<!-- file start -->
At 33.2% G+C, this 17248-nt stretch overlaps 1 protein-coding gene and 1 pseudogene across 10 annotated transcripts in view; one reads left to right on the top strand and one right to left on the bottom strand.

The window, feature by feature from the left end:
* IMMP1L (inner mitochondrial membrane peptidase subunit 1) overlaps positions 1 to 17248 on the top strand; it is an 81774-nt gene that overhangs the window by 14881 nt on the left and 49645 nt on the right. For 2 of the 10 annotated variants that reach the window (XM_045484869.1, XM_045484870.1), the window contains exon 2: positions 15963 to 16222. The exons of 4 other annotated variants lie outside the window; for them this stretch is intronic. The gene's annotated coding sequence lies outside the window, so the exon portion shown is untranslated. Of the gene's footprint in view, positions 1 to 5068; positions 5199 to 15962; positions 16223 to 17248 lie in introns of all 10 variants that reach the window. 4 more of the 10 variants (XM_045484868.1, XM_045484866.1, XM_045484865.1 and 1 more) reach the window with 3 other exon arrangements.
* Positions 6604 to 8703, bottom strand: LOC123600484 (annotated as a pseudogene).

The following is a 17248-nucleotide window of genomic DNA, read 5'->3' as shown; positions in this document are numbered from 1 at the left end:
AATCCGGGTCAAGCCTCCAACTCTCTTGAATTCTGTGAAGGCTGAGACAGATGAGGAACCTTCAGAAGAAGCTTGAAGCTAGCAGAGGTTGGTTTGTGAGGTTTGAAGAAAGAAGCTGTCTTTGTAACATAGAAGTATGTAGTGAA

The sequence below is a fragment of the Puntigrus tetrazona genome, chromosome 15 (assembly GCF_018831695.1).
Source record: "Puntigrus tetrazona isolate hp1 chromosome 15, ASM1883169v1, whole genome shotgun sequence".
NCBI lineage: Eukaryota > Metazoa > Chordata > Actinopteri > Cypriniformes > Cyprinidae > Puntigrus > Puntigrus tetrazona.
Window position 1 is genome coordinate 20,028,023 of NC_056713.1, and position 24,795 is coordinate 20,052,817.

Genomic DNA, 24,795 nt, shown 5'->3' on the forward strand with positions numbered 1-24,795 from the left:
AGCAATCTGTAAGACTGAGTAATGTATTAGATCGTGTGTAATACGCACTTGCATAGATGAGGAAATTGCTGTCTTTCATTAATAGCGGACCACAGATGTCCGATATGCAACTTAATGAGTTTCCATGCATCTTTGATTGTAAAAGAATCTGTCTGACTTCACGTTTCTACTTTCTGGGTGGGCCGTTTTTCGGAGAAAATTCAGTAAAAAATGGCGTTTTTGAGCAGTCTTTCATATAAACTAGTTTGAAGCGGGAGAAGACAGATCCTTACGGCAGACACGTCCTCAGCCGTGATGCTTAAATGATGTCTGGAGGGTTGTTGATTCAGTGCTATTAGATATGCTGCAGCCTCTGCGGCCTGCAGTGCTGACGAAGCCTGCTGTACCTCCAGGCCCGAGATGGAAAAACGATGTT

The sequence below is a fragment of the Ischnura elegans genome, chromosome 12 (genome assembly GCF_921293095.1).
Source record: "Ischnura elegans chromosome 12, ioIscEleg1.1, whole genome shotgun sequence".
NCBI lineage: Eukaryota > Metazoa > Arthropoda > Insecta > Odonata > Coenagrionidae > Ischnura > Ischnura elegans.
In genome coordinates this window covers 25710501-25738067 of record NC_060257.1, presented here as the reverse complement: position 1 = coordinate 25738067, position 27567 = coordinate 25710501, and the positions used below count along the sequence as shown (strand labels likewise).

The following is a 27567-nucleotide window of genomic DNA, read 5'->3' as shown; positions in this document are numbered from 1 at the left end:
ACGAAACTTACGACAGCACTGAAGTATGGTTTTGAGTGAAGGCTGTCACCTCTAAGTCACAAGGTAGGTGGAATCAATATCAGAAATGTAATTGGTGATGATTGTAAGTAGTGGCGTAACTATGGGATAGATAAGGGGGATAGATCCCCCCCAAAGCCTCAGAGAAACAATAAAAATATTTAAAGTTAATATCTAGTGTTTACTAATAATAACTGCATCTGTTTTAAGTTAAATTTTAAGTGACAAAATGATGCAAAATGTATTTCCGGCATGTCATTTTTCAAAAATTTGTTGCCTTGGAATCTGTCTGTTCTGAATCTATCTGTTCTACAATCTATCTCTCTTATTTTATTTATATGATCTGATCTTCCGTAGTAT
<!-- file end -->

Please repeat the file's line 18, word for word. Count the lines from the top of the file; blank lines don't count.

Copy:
ACGAAACTTACGACAGCACTGAAGTATGGTTTTGAGTGAAGGCTGTCACCTCTAAGTCACAAGGTAGGTGGAATCAATATCAGAAATGTAATTGGTGATGATTGTAAGTAGTGGCGTAACTATGGGATAGATAAGGGGGATAGATCCCCCCCAAAGCCTCAGAGAAACAATAAAAATATTTAAAGTTAATATCTAGTGTTTACTAATAATAACTGCATCTGTTTTAAGTTAAATTTTAAGTGACAAAATGATGCAAAATGTATTTCCGGCATGTCATTTTTCAAAAATTTGTTGCCTTGGAATCTGTCTGTTCTGAATCTATCTGTTCTACAATCTATCTCTCTTATTTTATTTATATGATCTGATCTTCCGTAGTAT